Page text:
King opens The collection with “Jerusalem’s Lot,” which was a previously unpublished version of his novel Salem’s Lot. Although King comments that the story has a basis in Bram Stoker’s Dracula, it’s even more obvious antecedents are the works of H. P. Lovecraft. Even as King tries to emulate Lovecraft’s style, he never quite captures it, making the story of The Boone family in  Maine feel overwritten rather than chilling. By the time King gets to “The Man Who Loves Flowers,” he has discovered that a more naturalistic world provides the opportunity for much more chilling horror. The fantastic creatures of “Jerusalem’s Lot” could only happen in fiction or dreams, but the sociopathic horror of kings’ protagonist in he later story could be anyone the reader meets on the street.

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New Treasures: The Affair of the Mysterious Letter by Alexis Hall

Tuesday, June 18th, 2019 | Posted by John ONeill

The Affair of the Mysterious Letter-small The Affair of the Mysterious Letter-back-small

Have you ever picked up a book in a bookstore and known instantly it was coming home with you? That’s exactly what happened with The Affair of the Mysterious Letter by Alexis Hall when I plucked it off the shelf on Saturday. Glancing over the top-rated Amazon reviews (kimbacaffeinate sums it up as a “Sherlockian based tale set off planet and filled with magic, vampires, gods and limitless worlds,” and Sherry M. calls it “Clever and very funny queer mashup of Holmes/weird fantasy”) when I got home reassured me I’d definitely made a wise purchase.

But it was this blurb from Ruthanna Emrys, author of Winter Tide and Deep Roots, that convinced me I’d found my reading project for the week.

This book is so far up my alley that I discovered new, non-euclidean corners of the alley that I didn’t previously know existed. The world has heretofore suffered from a sad lack of queer consulting sorceresses, prudish-yet-romantic Azathoth cultists, existentially surreal urban planning, and post-colonial Carcosan politics.

Alexis Hall pays homage to Sherlock Holmes with a new — very new — twist on some of the most famous characters in literature, in a book that’s equal parts homage to Arthur Conan Doyle and H.P. Lovecraft. The Affair of the Mysterious Letter is not the kind of book I expect to see from Ace Books these days, but that’s their logo right there on the spine. It was published by Ace on June 18, 2019. It is 340 pages, priced at $16 in trade paperback and $9.99 in digital formats. The cover was designed by Adam Auerbach. Read the first six chapters (29 pages) here.


Reflecting The World

Tuesday, June 18th, 2019 | Posted by S.M. Carrière

Diverse Rome

Yes, there were black people in Europe, dating as far back as the Bronze Age. Kindly get over it.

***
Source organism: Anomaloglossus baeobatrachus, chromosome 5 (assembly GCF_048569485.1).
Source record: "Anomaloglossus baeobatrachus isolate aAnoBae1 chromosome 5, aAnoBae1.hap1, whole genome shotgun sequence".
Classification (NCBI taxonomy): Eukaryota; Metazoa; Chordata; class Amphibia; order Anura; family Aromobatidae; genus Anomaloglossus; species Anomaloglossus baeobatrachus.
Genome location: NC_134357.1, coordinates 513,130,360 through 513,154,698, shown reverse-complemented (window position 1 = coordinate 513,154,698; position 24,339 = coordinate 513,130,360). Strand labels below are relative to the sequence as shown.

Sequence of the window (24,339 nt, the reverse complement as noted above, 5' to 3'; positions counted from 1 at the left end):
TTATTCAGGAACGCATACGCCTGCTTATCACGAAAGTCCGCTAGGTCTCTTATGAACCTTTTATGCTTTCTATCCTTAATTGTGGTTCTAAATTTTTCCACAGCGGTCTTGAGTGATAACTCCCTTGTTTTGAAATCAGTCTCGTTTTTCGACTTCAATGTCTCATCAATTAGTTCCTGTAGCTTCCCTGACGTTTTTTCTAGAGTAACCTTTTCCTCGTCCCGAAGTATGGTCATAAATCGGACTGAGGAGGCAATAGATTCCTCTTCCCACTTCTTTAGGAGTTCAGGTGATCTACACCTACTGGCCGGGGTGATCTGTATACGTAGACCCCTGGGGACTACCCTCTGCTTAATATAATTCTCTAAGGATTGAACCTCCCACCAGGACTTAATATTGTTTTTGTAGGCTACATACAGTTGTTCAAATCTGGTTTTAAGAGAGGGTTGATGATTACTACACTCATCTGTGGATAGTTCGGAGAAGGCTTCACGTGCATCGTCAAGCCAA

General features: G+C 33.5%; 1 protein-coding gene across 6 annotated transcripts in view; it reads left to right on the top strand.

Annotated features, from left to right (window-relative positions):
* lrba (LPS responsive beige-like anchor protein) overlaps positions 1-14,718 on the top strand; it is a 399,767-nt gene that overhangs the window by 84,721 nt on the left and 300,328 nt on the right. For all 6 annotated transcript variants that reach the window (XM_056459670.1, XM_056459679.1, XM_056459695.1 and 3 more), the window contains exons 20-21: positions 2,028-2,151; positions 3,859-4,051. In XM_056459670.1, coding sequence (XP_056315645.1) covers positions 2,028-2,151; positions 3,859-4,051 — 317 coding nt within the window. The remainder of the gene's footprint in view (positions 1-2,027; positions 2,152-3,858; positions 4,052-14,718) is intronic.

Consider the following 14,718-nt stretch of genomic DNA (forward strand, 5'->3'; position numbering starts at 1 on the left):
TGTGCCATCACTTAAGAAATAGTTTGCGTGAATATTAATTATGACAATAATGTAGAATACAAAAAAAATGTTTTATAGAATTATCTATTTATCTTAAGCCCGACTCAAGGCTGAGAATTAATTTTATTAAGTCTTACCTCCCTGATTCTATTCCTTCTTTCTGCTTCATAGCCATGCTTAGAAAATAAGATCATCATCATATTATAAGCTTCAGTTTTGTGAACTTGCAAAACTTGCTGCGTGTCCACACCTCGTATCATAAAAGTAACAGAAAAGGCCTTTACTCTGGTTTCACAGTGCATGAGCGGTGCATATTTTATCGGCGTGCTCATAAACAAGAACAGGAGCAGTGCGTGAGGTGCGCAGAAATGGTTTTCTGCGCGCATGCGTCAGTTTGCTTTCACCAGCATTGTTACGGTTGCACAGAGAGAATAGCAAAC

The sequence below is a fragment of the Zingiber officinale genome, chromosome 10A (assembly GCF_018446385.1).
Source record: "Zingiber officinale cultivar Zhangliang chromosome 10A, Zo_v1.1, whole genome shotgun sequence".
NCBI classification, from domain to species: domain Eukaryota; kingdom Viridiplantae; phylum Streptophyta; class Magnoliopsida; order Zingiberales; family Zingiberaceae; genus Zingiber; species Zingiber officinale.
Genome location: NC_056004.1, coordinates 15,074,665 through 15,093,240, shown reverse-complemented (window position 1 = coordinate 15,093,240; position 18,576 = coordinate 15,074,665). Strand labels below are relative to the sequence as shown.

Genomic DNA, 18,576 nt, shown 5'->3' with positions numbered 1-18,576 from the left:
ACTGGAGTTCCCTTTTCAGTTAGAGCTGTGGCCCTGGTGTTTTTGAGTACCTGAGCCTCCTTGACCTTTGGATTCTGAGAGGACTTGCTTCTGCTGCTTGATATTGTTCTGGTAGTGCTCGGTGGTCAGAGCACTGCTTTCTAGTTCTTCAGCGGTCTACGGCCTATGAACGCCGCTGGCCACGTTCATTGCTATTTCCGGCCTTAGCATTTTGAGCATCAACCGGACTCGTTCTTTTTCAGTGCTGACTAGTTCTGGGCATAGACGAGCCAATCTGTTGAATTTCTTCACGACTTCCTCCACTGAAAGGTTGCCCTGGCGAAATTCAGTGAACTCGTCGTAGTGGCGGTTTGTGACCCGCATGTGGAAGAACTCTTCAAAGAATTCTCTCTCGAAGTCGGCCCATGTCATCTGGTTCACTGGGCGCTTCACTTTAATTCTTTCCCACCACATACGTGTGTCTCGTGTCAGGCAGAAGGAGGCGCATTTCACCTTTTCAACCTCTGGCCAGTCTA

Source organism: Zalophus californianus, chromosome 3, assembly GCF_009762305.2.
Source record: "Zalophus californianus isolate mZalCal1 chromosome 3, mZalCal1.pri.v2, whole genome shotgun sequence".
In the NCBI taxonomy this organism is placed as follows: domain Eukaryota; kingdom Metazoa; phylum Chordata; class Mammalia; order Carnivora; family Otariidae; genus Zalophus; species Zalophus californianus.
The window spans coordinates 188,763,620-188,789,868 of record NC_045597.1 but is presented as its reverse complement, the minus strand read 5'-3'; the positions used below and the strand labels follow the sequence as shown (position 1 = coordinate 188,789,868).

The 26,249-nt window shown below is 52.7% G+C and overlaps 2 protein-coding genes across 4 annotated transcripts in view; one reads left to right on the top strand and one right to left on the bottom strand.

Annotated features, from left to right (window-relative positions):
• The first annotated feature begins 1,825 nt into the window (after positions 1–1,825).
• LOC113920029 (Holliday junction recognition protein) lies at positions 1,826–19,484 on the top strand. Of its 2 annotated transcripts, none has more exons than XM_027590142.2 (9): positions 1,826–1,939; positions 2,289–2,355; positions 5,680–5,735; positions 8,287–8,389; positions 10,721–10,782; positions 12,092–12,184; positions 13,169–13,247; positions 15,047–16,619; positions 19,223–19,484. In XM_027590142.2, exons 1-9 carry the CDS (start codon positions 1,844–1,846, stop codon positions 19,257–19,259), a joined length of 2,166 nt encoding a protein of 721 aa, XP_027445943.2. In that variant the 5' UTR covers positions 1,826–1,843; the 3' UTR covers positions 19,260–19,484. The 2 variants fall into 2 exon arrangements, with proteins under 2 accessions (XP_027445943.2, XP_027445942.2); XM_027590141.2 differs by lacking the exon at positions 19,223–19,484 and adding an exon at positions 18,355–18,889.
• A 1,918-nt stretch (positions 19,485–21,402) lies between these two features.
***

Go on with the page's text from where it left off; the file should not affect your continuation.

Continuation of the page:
Good morning, Readers!

It’s pride month, so I’m going to talk about representation.

As much as speculative fiction can be an escape from the world, it is also a reflection of the world in which we live. It reflects to us our failings, fears and hopes in fantastical settings. Often times, these are set in worlds which are supposed to closely reflect our own world, or its history. But there’s a problem.

They don’t. Not really. Or rather, not often.

In fact, so pervasive is this psuedo-representation that now there is outrage when something closer to reality is portrayed in speculative fiction, be it book or film.

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Vengeful Gods, Deadly Monsters, and Secrets: God of Broken Things by Cameron Johnston

Monday, June 17th, 2019 | Posted by John ONeill

The-Traitor-God-medium God of Broken Things-small

Cameron Johnston’s The Traitor God was one of the big fantasy debuts of last year, so I was delighted to find the sequel on the shelves during my regular trek to Barnes & Noble this weekend. In his weekly roundup of the best new SF & fantasy at The Barnes & Noble Sci-Fi and Fantasy Blog last Tuesday, Joel Cunningham waxed enthusiastic:

Outcast mage Edrin Walker has saved the world, but at great cost: he’s defeated the monster unleashed by his enemies, but it has already infected the leaders of his city with mind-controlling parasites…. and an [army] of invaders in marching on the city. Edrin gathers a band of anti-heroes to head them off in the mountains, but there also lie difficult trials: vengeful gods, deadly monsters, and secrets Edrin would rather stay buried. A wicked sense of humor and a cast of flawed but striving-for-good characters keeps this mid-series entry from getting too grimdark.

I never got around to reading The Traitor God last year, but the addition of God of Broken Things to the series makes it a lot more irresistible. They look damn good in my TBR pile, anyway. Here’s the publisher’s description for the sequel.

Tyrant magus Edrin Walker destroyed the monster sent by the Skallgrim, but not before it laid waste to Setharis, and infested their magical elite with mind-controlling parasites. Edrin’s own Gift to seize the minds of others was cracked by the strain of battle, and he barely survives the interrogation of a captured magus. There’s no time for recovery though: a Skallgrim army is marching on the mountain passes of the Clanhold. Edrin and a coterie of villains race to stop them, but the mountains are filled with gods, daemons, magic, and his hideous past. Walker must stop at nothing to win, even if that means losing his mind. Or worse…

God of Broken Things was published by Angry Robot on June 11, 2019. It is 432 pages, priced at $12.99 in trade paperback and $9.99 in digital formats. The cover is by Jan Weßbecher. Read an excerpt at the Angry Robot website.


Hither Came Conan: Jeffrey Shanks on “A Witch Shall Be Born”

Monday, June 17th, 2019 | Posted by Bob Byrne

Hither_WitchTreeofWoeEDITEDThree stories to go! This week, Robert E Howard Foundation multiple time award winner, Jeffrey Shanks, takes on “A Witch Shall Be Born.” That ain’t exactly an easy task. See what he’s got to say about this one.